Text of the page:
Birds tell us about the health of our communities. Ultimately, what happens to birds happens to us. They reflect the health and trends of the land, air, and water upon which we humans also depend.
Birds are one of the best-recorded animal groups in the world and the best available subjects for understanding today’s global biodiversity.
Birds protect crops and gardens. We humans rely on birds for such services as pest control and keeping natural systems in balance. By eating insects, weed seeds, and nuisance rodents, birds provide us with free ecological services.
Birds contribute to healthy, prosperous communities. Bird watching is the fastest growing form of outdoor recreation in the United States with more than 46 million Americans spending upwards of $32 billion on the pastime annually.
Birds attract money to Washington. A Washington Department of Fish and Wildlife study shows that wildlife watching annually provides more than 22,000 jobs and brings in hundreds of millions of dollars to the state. Audubon’s popular Great Washington State Birding Trail draws birders and their dollars to rural communities, inspiring local habitat conservation.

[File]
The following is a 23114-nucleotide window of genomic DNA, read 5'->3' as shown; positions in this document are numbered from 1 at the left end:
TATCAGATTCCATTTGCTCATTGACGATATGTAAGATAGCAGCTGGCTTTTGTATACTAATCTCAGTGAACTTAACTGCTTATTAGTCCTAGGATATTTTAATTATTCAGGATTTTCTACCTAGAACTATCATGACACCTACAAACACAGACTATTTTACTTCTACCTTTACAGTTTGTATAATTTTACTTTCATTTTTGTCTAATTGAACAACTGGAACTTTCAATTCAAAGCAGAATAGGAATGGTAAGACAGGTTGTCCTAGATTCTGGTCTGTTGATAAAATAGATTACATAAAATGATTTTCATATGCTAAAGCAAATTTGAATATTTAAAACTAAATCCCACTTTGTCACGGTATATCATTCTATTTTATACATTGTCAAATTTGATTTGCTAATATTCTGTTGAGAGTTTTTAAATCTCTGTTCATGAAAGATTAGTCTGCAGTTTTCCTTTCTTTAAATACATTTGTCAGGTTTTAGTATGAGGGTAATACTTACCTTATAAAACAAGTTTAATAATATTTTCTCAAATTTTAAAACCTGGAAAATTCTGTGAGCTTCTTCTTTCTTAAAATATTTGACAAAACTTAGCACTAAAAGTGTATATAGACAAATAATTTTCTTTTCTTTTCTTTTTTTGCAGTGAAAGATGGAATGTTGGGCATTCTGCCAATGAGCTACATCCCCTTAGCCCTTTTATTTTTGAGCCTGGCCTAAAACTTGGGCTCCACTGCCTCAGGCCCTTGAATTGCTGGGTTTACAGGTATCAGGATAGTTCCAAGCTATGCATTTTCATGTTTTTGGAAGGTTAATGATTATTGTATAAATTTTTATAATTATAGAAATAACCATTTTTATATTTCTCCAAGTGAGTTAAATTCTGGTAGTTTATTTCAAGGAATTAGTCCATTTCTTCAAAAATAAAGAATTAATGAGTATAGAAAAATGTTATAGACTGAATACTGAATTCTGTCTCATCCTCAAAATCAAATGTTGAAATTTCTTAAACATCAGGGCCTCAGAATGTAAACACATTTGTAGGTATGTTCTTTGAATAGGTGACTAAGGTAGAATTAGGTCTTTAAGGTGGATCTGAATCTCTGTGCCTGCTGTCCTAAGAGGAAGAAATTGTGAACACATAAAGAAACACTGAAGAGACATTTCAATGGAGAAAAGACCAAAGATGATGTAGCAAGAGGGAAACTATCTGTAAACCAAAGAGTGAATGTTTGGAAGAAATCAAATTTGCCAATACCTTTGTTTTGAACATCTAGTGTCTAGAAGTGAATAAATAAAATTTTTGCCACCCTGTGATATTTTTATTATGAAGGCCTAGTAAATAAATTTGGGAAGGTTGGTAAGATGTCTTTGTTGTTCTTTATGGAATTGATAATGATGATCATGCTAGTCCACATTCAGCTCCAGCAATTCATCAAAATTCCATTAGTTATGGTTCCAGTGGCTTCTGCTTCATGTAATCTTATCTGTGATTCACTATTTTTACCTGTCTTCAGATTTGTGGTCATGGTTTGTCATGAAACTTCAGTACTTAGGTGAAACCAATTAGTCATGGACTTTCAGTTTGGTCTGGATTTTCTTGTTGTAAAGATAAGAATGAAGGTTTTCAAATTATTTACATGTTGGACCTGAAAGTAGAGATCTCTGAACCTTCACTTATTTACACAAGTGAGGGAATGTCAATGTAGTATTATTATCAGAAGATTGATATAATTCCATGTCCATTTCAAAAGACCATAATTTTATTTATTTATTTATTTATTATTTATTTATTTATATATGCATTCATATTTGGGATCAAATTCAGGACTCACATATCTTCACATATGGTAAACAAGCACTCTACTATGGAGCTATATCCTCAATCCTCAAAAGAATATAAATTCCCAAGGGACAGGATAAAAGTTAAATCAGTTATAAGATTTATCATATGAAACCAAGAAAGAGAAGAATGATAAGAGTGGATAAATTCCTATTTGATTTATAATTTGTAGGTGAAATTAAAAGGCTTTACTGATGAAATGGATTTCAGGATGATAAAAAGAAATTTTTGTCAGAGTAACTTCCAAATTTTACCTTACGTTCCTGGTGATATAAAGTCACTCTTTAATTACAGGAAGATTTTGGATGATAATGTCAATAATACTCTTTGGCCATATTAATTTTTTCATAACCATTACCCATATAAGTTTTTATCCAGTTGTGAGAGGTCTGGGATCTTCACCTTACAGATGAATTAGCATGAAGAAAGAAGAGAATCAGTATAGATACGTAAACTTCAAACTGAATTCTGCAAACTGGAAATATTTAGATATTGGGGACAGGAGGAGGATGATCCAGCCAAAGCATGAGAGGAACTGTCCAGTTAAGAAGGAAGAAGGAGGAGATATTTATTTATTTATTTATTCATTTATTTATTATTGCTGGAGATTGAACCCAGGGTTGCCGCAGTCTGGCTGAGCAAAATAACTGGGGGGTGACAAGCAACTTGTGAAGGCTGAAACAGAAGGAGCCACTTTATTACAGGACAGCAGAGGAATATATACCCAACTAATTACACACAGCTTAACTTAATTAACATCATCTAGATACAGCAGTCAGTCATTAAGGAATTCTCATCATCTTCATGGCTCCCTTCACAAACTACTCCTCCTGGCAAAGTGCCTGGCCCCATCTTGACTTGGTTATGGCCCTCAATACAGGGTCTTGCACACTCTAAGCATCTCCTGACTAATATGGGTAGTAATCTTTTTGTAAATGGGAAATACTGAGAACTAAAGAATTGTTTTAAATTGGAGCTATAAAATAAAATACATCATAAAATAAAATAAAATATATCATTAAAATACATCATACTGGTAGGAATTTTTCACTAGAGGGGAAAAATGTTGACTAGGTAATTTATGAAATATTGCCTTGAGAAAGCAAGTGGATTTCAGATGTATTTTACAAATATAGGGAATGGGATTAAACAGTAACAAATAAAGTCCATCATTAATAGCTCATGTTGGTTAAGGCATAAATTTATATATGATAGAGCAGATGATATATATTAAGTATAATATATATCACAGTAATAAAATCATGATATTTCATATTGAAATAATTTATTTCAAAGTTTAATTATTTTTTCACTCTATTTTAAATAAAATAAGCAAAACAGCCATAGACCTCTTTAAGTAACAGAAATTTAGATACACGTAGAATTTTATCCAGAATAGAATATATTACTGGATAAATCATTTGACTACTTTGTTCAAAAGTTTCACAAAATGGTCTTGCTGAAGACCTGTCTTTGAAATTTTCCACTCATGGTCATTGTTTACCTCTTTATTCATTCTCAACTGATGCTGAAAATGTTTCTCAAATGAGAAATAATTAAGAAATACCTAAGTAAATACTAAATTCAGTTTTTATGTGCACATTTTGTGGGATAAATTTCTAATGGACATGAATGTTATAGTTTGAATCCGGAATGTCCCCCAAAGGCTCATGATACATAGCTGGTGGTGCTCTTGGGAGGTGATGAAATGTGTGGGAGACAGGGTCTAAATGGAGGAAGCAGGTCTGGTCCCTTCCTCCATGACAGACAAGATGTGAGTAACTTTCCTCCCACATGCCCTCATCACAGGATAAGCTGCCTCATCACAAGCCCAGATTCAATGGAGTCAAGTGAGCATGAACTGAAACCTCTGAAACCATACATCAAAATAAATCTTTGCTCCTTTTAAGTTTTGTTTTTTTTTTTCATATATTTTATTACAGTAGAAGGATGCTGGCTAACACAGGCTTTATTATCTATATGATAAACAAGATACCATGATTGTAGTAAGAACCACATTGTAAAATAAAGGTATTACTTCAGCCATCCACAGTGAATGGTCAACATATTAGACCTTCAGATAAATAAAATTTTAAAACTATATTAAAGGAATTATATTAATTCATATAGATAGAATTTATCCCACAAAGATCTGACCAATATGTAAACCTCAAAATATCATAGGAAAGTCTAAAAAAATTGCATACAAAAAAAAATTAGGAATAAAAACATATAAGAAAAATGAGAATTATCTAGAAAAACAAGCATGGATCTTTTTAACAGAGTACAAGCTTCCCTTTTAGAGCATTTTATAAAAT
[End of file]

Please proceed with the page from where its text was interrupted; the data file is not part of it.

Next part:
Birds bring joy and wonder to our world. What would our landscapes be without bright feathers and melodic songs? And who has spotted a lazuli bunting or our state bird, the American goldfinch and not felt a twinge of joy?
And because birds matter in these many ways, Audubon emphasizes science as the foundation for our advocacy, education, and conservation activities.